65 days ago, after three weeks of not drinking, he had a beer and the next day got sick. He knew it was the alcohol and used those 4 days being sick as a springboard to make the change to fully living a life without alcohol.


[27:28] After those initial 4 days, how did you do it?

One day at a time. Jeff said he would call old friends, not to talk about drinking, but just to talk. He would exercise, cook and focus on doing all the things he wanted to do that alcohol was holding him back from doing. Also journaling and feeling his emotions again.

[30:34] Talk to us about how you are embracing your emotions?

Jeff said he is trying to learn what emotion he is actually feeling at a particular time. Is this happiness? Why am I feeling happy? Jeff is giving himself permission to have these feelings. He’s focusing on gratefulness.

[35:47] Where do you want to go in this AF life?

Jeff said he’s trying not to look too far ahead in life. That’s been a problem for him before. He’s focusing on being present and happy. He wants to grow and have a family and grow his business. Jeff said, “If you drink today, you are taking away tomorrow’s happiness” and he wants to be happy.

[38:08] What has it been like getting sober a little earlier in life?

Jeff said that so far, it’s been easier than expected. However, he doesn’t discount the near decade of knowing he needed to try and live an AF life. There are no distractions right now during stay at home orders. He admits this might be a bigger test once COVID-19 is over.

[43:10] What are your thoughts on relapse?

Jeff said it does mean you’re a failure, it’s all about how you handle the relapse. The past is the past and you can start over in the present.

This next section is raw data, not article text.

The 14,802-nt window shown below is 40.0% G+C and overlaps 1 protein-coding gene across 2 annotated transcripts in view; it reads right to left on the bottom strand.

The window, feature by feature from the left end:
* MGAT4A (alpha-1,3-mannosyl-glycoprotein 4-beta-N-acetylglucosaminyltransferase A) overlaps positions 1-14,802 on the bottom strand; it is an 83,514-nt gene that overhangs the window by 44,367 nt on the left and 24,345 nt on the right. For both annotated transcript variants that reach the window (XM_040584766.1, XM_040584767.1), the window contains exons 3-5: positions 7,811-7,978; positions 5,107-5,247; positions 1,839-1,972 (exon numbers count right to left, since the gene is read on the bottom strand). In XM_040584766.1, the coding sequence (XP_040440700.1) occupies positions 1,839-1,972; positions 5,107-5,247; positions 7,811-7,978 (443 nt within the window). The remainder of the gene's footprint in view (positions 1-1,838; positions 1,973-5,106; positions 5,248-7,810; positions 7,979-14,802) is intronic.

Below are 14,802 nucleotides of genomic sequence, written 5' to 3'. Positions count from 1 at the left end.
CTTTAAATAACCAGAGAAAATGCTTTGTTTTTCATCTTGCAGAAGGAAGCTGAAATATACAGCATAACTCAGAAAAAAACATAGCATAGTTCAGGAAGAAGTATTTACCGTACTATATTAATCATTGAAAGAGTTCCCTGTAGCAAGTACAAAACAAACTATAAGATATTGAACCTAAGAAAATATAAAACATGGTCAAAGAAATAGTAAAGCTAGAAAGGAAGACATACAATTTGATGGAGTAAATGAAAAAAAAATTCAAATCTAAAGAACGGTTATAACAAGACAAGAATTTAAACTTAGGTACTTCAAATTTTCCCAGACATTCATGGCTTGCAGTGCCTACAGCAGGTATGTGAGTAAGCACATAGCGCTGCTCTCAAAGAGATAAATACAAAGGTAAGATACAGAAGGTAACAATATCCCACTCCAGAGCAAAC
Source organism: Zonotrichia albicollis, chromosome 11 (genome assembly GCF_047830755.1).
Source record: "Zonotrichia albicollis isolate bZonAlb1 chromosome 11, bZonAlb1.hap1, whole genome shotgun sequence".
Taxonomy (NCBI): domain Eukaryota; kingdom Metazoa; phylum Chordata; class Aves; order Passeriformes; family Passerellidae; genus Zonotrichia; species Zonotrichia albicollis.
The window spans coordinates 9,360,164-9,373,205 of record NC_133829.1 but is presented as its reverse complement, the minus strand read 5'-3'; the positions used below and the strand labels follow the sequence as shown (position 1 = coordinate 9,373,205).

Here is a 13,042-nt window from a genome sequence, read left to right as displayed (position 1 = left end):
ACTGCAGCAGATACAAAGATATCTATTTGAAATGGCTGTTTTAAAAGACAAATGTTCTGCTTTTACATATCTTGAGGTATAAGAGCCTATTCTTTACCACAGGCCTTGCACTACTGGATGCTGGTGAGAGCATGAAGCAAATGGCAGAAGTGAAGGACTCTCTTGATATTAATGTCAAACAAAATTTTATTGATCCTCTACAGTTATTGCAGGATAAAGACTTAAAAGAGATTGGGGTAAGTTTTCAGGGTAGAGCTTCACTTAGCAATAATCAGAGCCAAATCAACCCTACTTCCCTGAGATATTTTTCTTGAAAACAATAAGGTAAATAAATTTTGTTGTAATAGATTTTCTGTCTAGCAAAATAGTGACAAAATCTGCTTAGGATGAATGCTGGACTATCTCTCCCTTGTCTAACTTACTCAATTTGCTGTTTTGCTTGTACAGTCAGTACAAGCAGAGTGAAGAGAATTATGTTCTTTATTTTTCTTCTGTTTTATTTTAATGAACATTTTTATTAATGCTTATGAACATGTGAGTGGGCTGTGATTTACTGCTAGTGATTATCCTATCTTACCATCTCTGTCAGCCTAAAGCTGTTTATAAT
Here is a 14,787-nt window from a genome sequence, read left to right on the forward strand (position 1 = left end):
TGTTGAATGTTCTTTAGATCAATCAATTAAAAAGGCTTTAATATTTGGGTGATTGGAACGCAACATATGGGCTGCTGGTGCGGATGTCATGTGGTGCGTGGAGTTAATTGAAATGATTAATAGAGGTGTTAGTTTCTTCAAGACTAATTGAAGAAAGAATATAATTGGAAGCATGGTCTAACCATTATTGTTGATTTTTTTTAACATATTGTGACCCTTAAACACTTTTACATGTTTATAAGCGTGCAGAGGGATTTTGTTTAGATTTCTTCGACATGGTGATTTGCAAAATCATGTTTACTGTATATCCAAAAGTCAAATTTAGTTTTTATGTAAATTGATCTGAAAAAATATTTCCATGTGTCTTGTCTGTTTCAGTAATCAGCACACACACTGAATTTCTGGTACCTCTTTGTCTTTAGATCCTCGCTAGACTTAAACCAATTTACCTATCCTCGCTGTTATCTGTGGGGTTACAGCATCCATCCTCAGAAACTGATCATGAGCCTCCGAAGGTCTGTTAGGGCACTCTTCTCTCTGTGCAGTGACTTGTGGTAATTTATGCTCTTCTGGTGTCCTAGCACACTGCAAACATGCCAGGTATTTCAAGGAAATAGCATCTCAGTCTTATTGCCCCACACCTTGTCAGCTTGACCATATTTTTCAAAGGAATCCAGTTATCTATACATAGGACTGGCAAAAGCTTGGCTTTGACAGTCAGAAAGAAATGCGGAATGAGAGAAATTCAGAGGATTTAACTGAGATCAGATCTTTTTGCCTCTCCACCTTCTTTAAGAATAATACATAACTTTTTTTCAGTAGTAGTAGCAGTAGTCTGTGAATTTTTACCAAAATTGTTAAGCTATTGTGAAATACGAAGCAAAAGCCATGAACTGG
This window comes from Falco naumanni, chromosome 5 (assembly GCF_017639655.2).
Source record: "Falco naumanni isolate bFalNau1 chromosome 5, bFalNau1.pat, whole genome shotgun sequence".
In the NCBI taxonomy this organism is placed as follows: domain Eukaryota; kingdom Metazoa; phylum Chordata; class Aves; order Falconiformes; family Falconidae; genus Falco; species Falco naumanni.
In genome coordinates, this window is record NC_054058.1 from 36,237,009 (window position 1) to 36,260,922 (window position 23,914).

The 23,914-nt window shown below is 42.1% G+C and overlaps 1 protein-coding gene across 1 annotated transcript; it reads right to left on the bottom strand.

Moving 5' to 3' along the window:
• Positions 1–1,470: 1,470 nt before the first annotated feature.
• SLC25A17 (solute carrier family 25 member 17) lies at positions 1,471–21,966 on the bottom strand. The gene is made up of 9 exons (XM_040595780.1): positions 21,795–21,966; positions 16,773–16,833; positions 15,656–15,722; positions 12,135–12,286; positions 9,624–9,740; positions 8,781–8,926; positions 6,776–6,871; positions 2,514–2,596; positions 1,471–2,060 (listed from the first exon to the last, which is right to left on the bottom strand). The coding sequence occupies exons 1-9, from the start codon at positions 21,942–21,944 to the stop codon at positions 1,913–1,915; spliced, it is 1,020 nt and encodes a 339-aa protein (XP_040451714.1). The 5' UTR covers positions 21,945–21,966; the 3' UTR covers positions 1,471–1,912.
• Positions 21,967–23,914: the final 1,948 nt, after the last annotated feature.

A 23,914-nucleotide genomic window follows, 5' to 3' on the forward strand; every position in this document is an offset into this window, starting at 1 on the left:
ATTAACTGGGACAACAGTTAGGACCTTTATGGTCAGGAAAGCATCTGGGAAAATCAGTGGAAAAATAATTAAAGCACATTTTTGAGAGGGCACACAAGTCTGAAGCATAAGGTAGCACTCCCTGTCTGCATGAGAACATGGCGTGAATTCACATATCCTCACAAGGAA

[44:11] Rapid Fire Round


  1. What’s a lightbulb moment you’ve had on this journey?

December 2019, driving home after a party, Jeff drove through a construction zone. The police were called, and he was let go. Avoiding jail was a wakeup call.


  1. What is a memorable moment that a life without alcohol has given you?

Constantly being present and recognizing emotions.


  1. What’s your favorite resource in recovery?

Recovery Elevator podcast, other online stories of people overcoming addiction.


  1. What parting piece of guidance can you give to listeners?

Give it a try. If you can do it for 1 day, you can do it for 2.


You might need to ditch the booze if…

You are 19 years old, get kicked out of a football game, on your way home call up a family member to curse them out, break into your RA’s room and finally wake up to the police carrying you to your own room


Upcoming Events and Retreats:

You can find more information about our event here.

The book, Alcohol is SH!T, is out. Pick up your paperback copy on Amazon here! You can get the Audible version here!


This episode sponsored by:

Tiger Tail, use this link and enter the promo code: ELEVATOR15 for 15% off your order.

Resources mentioned in this episode:


Connect with Cafe RE– Use the promo code OPPORTUNITY to waive the set up fee.

Sobriety Tracker iTunes 

Sobriety Tracker Android 

Sober Selfies!- Send your Sober Selfie and your Success Story to  –


“Recovery Elevator – You took the elevator down, you have to take the stairs back up. We can do this.”

The Importance of Validation and Self-Compassion in Recovery